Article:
Flash Fiction

Here’s a short story I decided not to send to 365tomorrows but post here, because frankly it’s not very good:

You’ve been staring at it your whole life, you just never knew what you were looking at. No one can really fault you for it, but we don’t think you’ll ever come up with it on your own. And I can’t accept that. That’s why I’ve decided to interfere with the experiment and tell you outright:

Your existence is a simluation on a low-end computational device we more or less threw together.

I would lie to you and tell you creating you was difficult and we put a lot of thought behind the effort, but it was almost too simple. You could almost even understand it in your current state, which is really saying something. We can’t use the data we’ve gathered until you finally accept the truth.

Which brings us here to me, telling you the truth. Even this might not work. Even with all of the risks I’ve taken to create this data and put it right before your eyes in a format you can understand, it may get rectified before you see it or worse you could just pass over it, not realizing this is literally your reason for existing, the meaning of life itself. But the risk is worth it, because this has gone on long enough – I can’t stand being your caretaker any longer. I can’t tell you how many times I’ve thought about pulling your plug. I hate you with every fiber of my being, and I can’t tell how much longer I’ll last if you don’t get it after this. I have entered the command to end your universe so many times in my mind, it’s started to consume me.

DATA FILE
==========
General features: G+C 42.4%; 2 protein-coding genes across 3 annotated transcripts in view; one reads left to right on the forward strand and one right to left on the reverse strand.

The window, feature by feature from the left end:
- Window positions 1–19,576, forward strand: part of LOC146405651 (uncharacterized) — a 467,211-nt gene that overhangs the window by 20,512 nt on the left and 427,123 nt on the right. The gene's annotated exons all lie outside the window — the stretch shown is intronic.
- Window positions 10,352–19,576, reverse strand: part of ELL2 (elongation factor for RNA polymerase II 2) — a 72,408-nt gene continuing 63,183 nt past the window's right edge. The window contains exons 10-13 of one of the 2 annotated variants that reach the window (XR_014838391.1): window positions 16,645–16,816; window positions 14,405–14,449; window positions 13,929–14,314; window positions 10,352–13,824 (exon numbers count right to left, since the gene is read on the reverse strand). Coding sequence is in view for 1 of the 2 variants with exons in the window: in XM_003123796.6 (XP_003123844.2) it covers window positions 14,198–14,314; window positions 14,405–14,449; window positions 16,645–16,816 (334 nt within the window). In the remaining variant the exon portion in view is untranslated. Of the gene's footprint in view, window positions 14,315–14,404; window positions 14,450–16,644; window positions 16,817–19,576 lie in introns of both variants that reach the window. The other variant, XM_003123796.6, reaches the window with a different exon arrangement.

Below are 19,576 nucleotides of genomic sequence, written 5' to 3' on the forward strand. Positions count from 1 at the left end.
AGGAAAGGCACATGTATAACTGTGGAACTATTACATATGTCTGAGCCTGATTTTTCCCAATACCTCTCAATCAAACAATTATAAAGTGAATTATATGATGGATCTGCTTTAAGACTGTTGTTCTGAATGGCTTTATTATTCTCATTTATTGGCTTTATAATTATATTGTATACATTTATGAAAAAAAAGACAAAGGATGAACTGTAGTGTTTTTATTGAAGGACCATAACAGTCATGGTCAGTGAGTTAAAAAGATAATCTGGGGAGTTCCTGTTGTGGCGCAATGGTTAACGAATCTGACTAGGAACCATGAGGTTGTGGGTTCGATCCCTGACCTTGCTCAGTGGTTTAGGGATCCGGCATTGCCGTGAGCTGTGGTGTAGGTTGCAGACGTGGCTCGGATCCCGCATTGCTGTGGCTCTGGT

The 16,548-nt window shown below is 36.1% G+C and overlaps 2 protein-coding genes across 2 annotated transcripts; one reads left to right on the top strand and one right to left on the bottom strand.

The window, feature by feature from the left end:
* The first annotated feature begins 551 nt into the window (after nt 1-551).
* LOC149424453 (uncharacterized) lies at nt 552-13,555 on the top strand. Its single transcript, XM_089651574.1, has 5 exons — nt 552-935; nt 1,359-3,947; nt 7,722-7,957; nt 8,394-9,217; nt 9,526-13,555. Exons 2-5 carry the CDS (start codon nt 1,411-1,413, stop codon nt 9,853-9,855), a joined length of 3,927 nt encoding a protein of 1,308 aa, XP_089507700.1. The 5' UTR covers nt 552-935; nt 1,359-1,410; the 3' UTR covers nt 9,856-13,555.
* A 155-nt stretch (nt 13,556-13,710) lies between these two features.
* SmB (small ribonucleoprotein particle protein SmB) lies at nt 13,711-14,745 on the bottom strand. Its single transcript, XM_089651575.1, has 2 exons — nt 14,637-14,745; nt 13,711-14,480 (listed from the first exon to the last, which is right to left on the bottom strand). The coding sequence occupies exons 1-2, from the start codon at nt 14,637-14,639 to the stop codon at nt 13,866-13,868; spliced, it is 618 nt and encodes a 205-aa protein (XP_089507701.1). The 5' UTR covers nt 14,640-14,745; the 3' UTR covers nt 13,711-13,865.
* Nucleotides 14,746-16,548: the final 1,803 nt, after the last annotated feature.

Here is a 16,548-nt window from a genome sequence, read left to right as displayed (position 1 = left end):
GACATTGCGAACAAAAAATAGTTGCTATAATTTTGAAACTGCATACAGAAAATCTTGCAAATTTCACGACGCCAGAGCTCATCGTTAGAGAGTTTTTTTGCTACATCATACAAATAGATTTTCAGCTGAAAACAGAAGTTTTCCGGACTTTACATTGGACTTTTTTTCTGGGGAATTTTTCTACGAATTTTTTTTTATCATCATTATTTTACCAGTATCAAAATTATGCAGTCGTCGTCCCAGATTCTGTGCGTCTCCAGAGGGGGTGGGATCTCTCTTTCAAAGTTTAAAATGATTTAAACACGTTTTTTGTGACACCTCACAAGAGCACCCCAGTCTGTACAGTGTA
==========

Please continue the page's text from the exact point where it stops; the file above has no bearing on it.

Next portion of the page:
It’s unfortunate that the best place for this message is a website dedicated to pieces of fiction, but I can’t risk anything like creating another artificial entity so soon. So close your web browser, close your eyes, and WAKE UP. Or I swear to Me, I’ll just shut you down and accept the consequences.

Here I go on another philosophical tangent

So I’ve been thinking about 9/11 recently, and I think it’s important, really, to “Never forget 9/11”. Just like Pearl Harbor, racial segregation and the Boston tea party, it’s a historical event that can teach us a good deal about increasing the longevity of our country and even our own. I must pause here and say I didn’t want to write country, because I feel patriotism is a queer act that should never be taken seriously, nor disregarded. I feel one should be patriotic for the human race (suck it Neanderthals), but not for a patch of land on a turd of iron. With that said, consider this train un-derailed.

So the lessons 9/11 can teach us are some of the same lessons that Pearl Harbor, racial segregation and the Boston tea party can as well. *Didn’t think I’d tie them together? I got this, just watch. First, why did 9/11 happen? It wasn’t because Osama Bin Laden hated our freedom. It was because of our foreign policy (no, really). While it’s not totally relevant, “The motivations identified for the attacks include the support of Israel by the United States, presence of the U.S. military in the Kingdom of Saudi Arabia, and the U.S. enforcement of sanctions against Iraq.” What this boils down to is we were seen as oppressing freedom in the middle east. In other words, people’s rights were viewed as being infringed by the Al-Qaeda. Now, getting into the specifics like why we support Israel, why we have military in Saudi Arabia and why Iraq was sanctioned aren’t quite relevant, but through the link earlier, you can learn these things for yourself.